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That pier is loaded with birds, who merrily foul the waters of one of Santa Cruz’s most popular beaches.

If you’re from Santa Cruz, or the greater Northern California Surfing Republic (that’s right, long ago we declared independence from the rest of the state), there’s a decent chance you learned to surf at Cowell’s, the lazy, picturesque right point at the foot of Steamer Lane, popular with kids, beginning surfers, surf schools, and slumming longboarders tired of dealing with crowds further up the point.

It’s also popular with dangerous bacteria, according to a recent report by Heal the Bay, a beach cleanliness monitoring organization. HTB just released its annual “Beach Bummer List” of the most polluted beaches in California. For the third year in a row, Cowell Beach was the dirtiest offender.

Interestingly, Save the Waves, an organization devoted to preserving surf spots worldwide, had been studying what, exactly, was contributing so much pollution at Cowell Beach. You might be surprised to learn that one of the worst offenders is…birds. Specifically, pigeons roosting under the Santa Cruz Wharf, and their waste dropping into the waves below. This has been a problem for other beach towns in the past, and once discovered, steps were taken to discourage bird roosting under piers. Just like that, bacteria counts plummeted.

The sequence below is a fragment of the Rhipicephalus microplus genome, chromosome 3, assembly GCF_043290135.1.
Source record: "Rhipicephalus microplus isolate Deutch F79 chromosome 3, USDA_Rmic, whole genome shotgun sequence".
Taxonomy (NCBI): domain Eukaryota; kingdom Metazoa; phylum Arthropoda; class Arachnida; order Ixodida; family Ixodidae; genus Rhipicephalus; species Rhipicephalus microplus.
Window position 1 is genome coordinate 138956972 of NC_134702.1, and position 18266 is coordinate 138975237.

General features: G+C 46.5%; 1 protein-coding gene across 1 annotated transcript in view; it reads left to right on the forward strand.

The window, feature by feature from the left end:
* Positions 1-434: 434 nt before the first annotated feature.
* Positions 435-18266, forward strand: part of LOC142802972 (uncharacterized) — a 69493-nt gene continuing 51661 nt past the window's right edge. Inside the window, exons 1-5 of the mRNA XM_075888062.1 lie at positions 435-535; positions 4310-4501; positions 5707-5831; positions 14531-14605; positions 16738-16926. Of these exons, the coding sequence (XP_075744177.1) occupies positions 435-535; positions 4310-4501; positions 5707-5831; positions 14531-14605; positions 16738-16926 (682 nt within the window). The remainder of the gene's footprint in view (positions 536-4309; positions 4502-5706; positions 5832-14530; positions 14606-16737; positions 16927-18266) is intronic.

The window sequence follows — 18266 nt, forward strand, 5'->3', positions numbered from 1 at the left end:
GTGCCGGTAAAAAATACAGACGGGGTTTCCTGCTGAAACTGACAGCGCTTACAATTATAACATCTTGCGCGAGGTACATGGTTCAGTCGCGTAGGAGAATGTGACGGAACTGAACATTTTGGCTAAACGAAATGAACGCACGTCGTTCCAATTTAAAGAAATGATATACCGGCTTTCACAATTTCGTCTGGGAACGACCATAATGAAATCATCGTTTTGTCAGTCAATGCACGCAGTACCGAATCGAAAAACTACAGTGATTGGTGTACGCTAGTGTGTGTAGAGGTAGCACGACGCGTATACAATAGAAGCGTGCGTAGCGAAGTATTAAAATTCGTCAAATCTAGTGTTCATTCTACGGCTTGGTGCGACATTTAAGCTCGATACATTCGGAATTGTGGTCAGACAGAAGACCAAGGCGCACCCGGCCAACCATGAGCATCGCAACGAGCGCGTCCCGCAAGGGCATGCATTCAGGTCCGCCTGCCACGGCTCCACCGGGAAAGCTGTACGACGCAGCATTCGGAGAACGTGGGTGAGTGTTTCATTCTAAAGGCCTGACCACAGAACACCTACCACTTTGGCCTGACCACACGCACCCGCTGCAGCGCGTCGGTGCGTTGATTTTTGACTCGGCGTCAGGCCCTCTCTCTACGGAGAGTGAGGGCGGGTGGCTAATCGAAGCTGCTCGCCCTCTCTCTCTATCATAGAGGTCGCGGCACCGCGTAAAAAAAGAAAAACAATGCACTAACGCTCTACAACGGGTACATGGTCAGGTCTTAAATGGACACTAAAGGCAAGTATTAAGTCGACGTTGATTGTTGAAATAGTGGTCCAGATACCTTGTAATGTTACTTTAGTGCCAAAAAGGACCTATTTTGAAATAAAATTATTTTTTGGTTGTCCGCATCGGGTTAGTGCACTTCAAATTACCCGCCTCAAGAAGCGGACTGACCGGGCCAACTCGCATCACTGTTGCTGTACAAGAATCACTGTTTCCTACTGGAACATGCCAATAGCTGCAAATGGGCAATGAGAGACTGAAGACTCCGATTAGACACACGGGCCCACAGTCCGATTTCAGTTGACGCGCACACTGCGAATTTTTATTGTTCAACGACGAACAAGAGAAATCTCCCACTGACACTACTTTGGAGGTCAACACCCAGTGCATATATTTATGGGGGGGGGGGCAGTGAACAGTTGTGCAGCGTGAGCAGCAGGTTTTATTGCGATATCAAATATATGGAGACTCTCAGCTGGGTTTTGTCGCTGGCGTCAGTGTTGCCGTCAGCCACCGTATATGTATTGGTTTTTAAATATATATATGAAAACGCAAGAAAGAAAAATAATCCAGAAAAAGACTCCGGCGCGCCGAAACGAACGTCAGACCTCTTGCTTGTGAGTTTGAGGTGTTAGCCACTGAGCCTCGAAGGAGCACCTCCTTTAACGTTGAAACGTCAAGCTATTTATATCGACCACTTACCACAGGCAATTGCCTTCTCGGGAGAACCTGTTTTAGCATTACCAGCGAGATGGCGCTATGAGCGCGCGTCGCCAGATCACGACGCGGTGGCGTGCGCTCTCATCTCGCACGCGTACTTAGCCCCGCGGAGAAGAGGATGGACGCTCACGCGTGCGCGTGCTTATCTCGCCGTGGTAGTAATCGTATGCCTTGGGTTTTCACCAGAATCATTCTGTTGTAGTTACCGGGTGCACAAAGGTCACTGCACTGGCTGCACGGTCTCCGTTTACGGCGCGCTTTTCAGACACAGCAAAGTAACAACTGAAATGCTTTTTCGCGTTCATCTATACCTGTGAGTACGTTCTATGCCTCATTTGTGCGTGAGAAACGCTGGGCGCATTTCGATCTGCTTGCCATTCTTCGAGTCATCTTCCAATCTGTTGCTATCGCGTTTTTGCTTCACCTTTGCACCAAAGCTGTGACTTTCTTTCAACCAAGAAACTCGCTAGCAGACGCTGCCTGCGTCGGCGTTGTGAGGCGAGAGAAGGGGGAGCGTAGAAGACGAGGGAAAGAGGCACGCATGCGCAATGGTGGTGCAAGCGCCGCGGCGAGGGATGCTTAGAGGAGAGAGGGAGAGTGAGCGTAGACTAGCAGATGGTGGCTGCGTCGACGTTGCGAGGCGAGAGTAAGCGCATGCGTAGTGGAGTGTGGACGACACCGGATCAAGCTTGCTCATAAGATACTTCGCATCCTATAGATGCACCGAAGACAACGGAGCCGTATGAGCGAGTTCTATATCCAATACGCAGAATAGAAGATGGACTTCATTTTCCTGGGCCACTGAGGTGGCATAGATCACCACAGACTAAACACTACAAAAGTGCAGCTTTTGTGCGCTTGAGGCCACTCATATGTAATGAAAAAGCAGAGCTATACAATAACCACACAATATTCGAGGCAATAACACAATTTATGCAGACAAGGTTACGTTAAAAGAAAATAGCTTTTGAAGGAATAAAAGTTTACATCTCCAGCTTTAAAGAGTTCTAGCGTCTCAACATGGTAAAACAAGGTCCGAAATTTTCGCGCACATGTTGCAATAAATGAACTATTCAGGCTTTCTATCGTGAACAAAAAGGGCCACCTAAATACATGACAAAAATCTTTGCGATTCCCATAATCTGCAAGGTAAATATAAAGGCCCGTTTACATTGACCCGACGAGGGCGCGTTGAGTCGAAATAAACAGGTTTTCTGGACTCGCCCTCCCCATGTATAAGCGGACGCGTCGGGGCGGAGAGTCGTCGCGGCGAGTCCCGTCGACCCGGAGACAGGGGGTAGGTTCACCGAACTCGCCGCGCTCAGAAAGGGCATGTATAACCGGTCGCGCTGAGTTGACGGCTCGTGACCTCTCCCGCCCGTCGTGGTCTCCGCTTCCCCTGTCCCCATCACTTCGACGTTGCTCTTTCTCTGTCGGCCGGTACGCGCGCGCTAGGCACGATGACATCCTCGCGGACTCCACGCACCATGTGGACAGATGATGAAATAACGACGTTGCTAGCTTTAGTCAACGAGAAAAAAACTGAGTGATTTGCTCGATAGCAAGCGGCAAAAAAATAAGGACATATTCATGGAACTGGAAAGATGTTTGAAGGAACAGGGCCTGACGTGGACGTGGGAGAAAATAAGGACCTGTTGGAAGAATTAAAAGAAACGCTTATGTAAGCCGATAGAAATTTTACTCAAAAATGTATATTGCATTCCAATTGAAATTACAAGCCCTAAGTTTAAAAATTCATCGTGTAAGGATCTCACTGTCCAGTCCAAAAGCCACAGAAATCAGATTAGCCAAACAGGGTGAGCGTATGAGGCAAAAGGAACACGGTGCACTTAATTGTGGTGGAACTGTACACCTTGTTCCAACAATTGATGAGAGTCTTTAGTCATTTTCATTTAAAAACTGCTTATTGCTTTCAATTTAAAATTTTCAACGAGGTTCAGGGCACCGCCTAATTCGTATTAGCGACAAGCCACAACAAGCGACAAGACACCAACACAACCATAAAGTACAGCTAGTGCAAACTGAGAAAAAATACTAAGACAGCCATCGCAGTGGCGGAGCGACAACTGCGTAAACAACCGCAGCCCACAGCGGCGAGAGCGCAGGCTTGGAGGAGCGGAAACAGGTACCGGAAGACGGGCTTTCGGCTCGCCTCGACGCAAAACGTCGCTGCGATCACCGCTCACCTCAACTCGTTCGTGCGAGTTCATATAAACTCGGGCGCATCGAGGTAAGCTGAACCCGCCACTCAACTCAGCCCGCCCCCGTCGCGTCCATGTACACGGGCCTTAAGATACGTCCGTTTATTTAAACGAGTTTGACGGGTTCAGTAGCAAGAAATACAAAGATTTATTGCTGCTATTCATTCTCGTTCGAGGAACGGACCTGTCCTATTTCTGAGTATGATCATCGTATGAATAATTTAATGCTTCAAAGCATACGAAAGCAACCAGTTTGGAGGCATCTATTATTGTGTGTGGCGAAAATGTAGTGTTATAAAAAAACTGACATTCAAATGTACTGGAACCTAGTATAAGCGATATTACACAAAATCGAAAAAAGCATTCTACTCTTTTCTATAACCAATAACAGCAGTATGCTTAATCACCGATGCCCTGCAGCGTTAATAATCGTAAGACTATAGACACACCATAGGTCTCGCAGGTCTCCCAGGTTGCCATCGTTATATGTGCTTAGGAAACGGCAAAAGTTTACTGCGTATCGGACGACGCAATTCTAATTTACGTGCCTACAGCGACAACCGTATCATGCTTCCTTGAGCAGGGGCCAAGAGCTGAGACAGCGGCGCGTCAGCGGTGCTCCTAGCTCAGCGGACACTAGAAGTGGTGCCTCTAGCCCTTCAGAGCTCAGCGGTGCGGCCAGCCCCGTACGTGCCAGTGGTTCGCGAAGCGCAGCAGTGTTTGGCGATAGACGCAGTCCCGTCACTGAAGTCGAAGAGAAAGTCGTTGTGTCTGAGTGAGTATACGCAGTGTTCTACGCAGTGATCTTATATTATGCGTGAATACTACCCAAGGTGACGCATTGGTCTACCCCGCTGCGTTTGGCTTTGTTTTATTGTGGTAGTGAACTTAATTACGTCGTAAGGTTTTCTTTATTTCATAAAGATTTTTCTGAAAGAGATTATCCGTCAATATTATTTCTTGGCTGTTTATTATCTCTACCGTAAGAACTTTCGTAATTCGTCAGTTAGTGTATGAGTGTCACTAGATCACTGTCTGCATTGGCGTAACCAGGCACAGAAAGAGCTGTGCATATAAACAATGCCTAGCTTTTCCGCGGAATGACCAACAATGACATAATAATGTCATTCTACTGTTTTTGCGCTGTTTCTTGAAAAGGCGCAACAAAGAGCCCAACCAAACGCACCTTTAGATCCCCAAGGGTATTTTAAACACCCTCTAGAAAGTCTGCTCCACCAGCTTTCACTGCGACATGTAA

As you move away from the wharf, in either direction, and away from the roosting birds, bacteria counts dramatically recede.

“We spent the bulk of last year really trying to understand the nature of the problem and developing concrete solutions for the City,” said Save the Waves’ Nik Strong-Cvetich. “We believe the City is now taking the right steps.”

This means attaching screens to the bottom of the Santa Cruz wharf to keep the little feathered beasties from setting up homes there in great numbers, and from using the ocean below as a toilet. Save the Waves, and an organization called “The Cowell’s Working Group” (made up of reps from Surfrider, the Coastal Watershed Council, the Sierra Club, and the City and County of Santa Cruz) are hard on the case to warn the public when bacteria levels are elevated, and to make sure the proper scientists are tracking what improvements are made.

Besides the untidy pigeons, leaky sewer pipes have been identified and fixes are on the way.

According to the Santa Cruz Sentinel, 62 percent of water samples obtained near Cowell Beach in the summer last year were contaminated.

Not good.

Lots of kids splashing around in that water, and as school has just let out, more are coming.